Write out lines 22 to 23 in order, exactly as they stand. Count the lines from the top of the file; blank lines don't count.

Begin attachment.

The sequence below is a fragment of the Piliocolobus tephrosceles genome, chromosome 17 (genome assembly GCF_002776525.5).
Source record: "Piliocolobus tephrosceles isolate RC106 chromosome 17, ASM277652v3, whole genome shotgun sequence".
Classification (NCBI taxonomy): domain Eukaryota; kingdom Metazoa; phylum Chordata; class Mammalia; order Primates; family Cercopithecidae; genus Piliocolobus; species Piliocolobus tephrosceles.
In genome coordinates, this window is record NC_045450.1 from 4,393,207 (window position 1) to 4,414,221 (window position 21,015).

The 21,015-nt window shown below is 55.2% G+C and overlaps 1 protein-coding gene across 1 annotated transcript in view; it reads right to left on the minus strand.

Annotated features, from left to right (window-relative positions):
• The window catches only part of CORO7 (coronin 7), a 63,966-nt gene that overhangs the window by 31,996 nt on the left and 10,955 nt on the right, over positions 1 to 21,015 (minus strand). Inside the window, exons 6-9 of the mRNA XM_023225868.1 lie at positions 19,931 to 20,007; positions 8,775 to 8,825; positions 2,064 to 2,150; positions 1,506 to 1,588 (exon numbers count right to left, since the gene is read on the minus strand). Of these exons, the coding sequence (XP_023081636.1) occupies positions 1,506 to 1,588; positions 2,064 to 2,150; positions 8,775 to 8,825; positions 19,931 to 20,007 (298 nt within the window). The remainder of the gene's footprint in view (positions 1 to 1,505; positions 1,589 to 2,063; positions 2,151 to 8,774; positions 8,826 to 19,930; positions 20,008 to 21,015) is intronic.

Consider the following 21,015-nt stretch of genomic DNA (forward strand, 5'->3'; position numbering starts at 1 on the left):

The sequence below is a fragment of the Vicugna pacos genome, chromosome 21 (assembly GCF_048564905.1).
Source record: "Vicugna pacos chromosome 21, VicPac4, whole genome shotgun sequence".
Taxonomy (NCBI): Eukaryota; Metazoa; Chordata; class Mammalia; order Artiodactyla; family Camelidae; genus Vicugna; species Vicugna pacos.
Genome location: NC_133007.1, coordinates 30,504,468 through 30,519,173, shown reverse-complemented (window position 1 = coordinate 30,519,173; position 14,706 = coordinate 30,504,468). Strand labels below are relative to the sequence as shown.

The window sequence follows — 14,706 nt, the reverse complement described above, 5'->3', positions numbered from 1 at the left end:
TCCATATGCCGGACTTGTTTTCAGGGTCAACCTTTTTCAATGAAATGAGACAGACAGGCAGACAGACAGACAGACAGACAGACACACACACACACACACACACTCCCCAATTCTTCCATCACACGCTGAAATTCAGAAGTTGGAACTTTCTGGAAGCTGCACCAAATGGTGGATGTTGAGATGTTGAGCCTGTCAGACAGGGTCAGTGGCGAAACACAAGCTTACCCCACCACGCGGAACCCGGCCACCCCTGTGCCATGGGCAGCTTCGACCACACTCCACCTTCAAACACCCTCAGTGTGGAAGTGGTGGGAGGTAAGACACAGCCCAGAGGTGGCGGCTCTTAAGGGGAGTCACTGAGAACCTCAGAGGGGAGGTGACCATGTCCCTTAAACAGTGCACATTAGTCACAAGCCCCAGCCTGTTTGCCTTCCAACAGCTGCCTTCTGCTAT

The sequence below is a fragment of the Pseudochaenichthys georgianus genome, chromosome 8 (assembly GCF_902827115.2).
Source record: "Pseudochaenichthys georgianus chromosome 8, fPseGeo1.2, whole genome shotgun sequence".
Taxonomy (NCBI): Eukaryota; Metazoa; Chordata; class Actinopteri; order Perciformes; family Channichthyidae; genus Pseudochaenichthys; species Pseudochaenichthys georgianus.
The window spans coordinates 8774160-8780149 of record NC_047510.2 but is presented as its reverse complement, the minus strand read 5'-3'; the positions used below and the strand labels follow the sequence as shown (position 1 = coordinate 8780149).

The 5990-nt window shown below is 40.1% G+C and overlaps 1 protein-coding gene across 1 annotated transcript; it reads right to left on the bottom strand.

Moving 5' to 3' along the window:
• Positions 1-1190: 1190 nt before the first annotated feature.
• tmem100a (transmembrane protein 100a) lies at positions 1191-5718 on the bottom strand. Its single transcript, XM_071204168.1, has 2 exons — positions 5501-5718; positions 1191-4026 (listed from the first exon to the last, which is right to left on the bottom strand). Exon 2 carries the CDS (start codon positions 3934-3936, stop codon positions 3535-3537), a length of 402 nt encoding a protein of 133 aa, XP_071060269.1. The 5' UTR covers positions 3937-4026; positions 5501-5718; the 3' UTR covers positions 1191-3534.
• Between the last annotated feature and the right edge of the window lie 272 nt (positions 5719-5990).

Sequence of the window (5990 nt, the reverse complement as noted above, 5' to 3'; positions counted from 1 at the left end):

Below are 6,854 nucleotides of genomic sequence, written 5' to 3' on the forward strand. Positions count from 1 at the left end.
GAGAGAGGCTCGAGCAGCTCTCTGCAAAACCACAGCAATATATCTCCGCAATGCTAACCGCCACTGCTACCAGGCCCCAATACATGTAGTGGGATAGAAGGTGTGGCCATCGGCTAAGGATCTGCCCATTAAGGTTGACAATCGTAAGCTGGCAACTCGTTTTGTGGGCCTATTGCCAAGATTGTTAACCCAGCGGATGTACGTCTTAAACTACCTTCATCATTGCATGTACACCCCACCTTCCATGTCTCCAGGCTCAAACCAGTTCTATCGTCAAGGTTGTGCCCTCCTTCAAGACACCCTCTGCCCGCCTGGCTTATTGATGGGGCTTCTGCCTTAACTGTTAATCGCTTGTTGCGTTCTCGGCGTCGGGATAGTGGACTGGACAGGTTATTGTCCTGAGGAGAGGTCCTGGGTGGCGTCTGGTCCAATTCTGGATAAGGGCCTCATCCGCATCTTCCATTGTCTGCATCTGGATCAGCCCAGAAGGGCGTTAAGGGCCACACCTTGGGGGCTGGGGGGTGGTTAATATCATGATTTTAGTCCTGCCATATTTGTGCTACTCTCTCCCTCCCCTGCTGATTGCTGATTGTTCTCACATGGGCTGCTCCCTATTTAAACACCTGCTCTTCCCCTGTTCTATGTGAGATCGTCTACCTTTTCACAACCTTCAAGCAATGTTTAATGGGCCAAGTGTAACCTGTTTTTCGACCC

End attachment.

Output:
• tmem100a (transmembrane protein 100a) lies at positions 1191-5718 on the bottom strand. Its single transcript, XM_071204168.1, has 2 exons — positions 5501-5718; positions 1191-4026 (listed from the first exon to the last, which is right to left on the bottom strand). Exon 2 carries the CDS (start codon positions 3934-3936, stop codon positions 3535-3537), a length of 402 nt encoding a protein of 133 aa, XP_071060269.1. The 5' UTR covers positions 3937-4026; positions 5501-5718; the 3' UTR covers positions 1191-3534.
• Between the last annotated feature and the right edge of the window lie 272 nt (positions 5719-5990).